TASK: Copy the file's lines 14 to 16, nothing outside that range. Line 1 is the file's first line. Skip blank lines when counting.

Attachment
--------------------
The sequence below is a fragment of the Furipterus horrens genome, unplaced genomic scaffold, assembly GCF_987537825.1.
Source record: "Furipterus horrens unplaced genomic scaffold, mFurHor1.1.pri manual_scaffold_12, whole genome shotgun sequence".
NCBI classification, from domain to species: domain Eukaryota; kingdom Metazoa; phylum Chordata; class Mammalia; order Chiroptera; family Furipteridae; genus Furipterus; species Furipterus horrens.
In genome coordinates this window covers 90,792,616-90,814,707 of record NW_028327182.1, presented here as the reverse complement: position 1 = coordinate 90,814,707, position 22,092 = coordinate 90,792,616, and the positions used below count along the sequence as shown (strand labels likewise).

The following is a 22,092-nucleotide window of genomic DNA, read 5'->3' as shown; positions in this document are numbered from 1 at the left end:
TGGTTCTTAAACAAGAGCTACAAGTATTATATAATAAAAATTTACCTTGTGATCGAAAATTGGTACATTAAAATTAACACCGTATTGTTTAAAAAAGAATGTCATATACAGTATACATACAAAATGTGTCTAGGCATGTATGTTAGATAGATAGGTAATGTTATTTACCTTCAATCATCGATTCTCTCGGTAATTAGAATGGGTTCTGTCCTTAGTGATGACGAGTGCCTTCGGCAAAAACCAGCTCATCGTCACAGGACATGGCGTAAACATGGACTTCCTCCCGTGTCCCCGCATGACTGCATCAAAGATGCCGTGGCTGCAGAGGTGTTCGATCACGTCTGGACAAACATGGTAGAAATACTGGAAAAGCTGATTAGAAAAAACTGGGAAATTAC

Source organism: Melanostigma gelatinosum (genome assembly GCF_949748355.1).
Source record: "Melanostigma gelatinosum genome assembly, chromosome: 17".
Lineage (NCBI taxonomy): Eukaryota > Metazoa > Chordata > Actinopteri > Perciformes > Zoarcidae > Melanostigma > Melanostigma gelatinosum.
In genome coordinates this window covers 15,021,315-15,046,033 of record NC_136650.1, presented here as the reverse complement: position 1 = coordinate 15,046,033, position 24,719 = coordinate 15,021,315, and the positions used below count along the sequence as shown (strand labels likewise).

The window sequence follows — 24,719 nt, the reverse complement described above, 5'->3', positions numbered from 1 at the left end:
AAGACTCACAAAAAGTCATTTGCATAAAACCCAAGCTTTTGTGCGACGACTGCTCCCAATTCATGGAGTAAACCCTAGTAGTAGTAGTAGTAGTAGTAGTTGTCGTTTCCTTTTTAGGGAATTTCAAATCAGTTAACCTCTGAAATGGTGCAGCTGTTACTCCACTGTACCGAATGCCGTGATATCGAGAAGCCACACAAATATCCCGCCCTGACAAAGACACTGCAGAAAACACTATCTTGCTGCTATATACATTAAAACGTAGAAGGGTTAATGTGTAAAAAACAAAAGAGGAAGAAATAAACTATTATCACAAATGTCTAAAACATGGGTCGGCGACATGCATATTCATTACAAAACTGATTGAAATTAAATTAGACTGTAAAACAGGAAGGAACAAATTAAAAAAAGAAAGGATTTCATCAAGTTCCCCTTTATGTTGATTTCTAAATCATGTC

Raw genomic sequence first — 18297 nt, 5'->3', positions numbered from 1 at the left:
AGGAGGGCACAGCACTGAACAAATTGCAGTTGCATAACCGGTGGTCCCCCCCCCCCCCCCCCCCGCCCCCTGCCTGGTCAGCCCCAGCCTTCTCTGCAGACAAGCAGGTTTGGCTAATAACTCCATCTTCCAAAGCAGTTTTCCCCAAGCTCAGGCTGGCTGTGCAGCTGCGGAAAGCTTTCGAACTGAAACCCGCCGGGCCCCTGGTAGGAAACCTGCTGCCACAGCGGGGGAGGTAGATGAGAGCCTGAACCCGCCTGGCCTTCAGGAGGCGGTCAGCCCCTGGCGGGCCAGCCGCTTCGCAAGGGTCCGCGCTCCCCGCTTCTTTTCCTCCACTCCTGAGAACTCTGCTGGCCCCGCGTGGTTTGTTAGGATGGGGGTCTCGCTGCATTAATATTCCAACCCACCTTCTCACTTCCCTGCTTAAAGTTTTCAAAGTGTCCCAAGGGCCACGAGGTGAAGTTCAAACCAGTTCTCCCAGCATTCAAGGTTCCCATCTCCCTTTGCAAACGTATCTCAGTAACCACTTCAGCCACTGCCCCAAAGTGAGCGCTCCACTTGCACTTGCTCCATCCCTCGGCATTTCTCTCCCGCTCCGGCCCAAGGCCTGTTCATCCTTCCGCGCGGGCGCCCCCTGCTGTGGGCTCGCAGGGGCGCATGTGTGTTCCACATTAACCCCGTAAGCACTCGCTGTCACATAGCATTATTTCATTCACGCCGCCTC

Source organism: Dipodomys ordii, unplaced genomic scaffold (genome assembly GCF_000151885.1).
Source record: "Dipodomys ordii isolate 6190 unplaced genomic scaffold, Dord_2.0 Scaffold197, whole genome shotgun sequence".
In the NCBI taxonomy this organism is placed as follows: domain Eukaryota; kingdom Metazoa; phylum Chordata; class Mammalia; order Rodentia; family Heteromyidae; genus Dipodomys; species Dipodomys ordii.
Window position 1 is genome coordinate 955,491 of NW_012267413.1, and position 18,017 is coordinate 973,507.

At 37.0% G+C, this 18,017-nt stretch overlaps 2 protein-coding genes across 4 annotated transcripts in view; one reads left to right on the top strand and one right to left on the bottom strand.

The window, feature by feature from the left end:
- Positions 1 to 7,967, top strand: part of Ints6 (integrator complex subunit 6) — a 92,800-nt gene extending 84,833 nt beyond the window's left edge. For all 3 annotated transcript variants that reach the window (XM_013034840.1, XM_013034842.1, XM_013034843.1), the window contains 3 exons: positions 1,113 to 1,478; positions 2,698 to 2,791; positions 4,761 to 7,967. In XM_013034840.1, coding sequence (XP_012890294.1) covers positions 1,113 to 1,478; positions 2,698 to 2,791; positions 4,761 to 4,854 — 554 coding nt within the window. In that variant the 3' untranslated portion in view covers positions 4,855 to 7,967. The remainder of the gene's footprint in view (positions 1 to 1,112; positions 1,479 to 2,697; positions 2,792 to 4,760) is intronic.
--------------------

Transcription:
AGGAGGGCACAGCACTGAACAAATTGCAGTTGCATAACCGGTGGTCCCCCCCCCCCCCCCCCCCGCCCCCTGCCTGGTCAGCCCCAGCCTTCTCTGCAGACAAGCAGGTTTGGCTAATAACTCCATCTTCCAAAGCAGTTTTCCCCAAGCTCAGGCTGGCTGTGCAGCTGCGGAAAGCTTTCGAACTGAAACCCGCCGGGCCCCTGGTAGGAAACCTGCTGCCACAGCGGGGGAGGTAGATGAGAGCCTGAACCCGCCTGGCCTTCAGGAGGCGGTCAGCCCCTGGCGGGCCAGCCGCTTCGCAAGGGTCCGCGCTCCCCGCTTCTTTTCCTCCACTCCTGAGAACTCTGCTGGCCCCGCGTGGTTTGTTAGGATGGGGGTCTCGCTGCATTAATATTCCAACCCACCTTCTCACTTCCCTGCTTAAAGTTTTCAAAGTGTCCCAAGGGCCACGAGGTGAAGTTCAAACCAGTTCTCCCAGCATTCAAGGTTCCCATCTCCCTTTGCAAACGTATCTCAGTAACCACTTCAGCCACTGCCCCAAAGTGAGCGCTCCACTTGCACTTGCTCCATCCCTCGGCATTTCTCTCCCGCTCCGGCCCAAGGCCTGTTCATCCTTCCGCGCGGGCGCCCCCTGCTGTGGGCTCGCAGGGGCGCATGTGTGTTCCACATTAACCCCGTAAGCACTCGCTGTCACATAGCATTATTTCATTCACGCCGCCTC

Source organism: Dipodomys ordii, unplaced genomic scaffold (genome assembly GCF_000151885.1).
Source record: "Dipodomys ordii isolate 6190 unplaced genomic scaffold, Dord_2.0 Scaffold197, whole genome shotgun sequence".